Coupon Policies Are Not Always Enforced

Have you ever looked at store coupons and seen rules and stipulations a mile long, and said “Forget it” to the whole thing?

Not so fast!

At least if you’re shopping at Dick’s Sporting Goods.

We’ve had a couple instances of very good luck using coupons that, according to the rules on various coupons, shouldn’t have worked.

Two Bikes

Last year, my wife was in the market for a new bike.  I think this was prompted by the fact that my sister-in-law had just got a new bike, and while usable, the aqua green 10-speed from the 1990’s just wasn’t alluring.  We do quite a bit of bike riding during camping trips, so she used birthday money to get her bike.

My sister-in-law actually came up with the suggestion to try to use our Entertainment Book coupon, where Dick’s has a few entries.  I looked at the coupon and it had some brand exclusions, one of which was the bike my wife wanted.  I asked my sister-in-law and she said that they took hers without a problem, even though she bought a bike from the same manufacturer.

Sure enough, when I went to the store to pick up the bike, they took it without so much as a second glance.

We saved $15!

Two Canopies

Last year when we had my daughter’s first birthday party, we borrowed a couple of 10×10 canopies from my aunt and uncle.  They worked great.  So much that we thought it would be a good investment to buy a couple for ourselves.  We knew we’d have parties and gatherings at various points, plus we also figured it’d be good to take one on camping trips, as it could be good to add covered space in addition to the awning on the camper.

They typically retail for $100, but we saw one for $80 and were thinking about getting at least one.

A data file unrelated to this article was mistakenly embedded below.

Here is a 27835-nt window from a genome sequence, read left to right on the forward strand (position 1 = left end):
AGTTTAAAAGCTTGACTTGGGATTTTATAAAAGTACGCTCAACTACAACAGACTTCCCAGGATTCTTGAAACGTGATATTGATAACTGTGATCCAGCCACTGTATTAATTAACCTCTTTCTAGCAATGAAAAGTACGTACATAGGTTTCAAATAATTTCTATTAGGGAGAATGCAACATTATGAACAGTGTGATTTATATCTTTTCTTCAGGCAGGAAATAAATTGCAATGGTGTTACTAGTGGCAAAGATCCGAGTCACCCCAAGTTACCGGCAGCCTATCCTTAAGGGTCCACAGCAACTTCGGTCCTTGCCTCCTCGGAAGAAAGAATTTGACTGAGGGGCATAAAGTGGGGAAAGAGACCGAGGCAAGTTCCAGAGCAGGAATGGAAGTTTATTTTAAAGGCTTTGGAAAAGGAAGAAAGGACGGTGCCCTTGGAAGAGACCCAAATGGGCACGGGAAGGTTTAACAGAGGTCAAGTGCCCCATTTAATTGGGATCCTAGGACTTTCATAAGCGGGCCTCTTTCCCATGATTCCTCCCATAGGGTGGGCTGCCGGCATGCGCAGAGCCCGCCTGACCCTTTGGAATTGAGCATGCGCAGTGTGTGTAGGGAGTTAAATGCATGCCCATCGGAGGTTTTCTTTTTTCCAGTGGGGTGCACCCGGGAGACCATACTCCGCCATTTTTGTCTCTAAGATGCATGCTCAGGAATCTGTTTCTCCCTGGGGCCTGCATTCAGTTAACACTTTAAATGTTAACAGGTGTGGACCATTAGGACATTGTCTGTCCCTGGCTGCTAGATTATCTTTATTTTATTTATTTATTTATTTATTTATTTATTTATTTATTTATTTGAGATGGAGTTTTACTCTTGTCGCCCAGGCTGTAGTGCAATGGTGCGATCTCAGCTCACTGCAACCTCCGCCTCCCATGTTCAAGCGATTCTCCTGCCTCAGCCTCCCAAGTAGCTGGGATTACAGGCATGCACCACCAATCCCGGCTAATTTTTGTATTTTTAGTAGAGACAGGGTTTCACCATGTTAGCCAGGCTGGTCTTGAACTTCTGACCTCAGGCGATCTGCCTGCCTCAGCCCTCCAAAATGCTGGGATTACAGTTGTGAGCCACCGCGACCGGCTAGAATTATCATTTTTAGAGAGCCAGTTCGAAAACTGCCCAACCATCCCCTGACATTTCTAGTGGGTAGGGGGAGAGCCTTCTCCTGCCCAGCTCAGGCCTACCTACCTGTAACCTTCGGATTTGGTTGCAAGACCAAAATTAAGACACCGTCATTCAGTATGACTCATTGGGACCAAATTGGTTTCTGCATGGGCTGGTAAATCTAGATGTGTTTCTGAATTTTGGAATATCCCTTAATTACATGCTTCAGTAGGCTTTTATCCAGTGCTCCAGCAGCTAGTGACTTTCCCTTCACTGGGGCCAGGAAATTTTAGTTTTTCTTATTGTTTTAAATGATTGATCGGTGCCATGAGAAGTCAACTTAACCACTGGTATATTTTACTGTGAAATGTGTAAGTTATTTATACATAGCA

Then, my wife hit the jackpot.  There was a coupon in the Sunday insert that allowed you to buy one for $50.  That’s half off!  We asked my parents for their coupon, and went in with the age old strategy of deciding to buy one each, since the coupon clearly stated ‘One per customer’.

Then, I remembered what store I was working with.  I looked in this year’s Entertainment Book and saw that they had two coupons that we might be able to work with.  One was $10 off $50 and the other was $20 off $100.

I looked at the coupon and it also said ‘Cannot be combined with other offers’ but what harm did it hurt to try, right?

We took all the coupons with us, and walked up to the register.  Our first option was to use the $20 off $100 coupon, so I asked if we could put both on the same order and use two coupons.

“Let me check,” the cashier said.  She scanned both items in, scanned one of the coupons…and both of the items immediately went to $50.  So, they don’t even program their computers to match the written policy.

We then asked if we could use the coupon from the Entertainment book.  She looked at it, scanned it, entered the value, and we got an extra $20 off.

All told, with tax, we paid slightly over $84 for two canopies.

Earlier in the week, we had been prepared to go get one for a sale price of $80.

So, even with what we were prepared to pay, we got two for the price of one!

Just goes to show that the fine print which is written on coupon policies might not always be enforced, so next time you think about tossing that coupon, think about giving it a shot.  You might be surprised.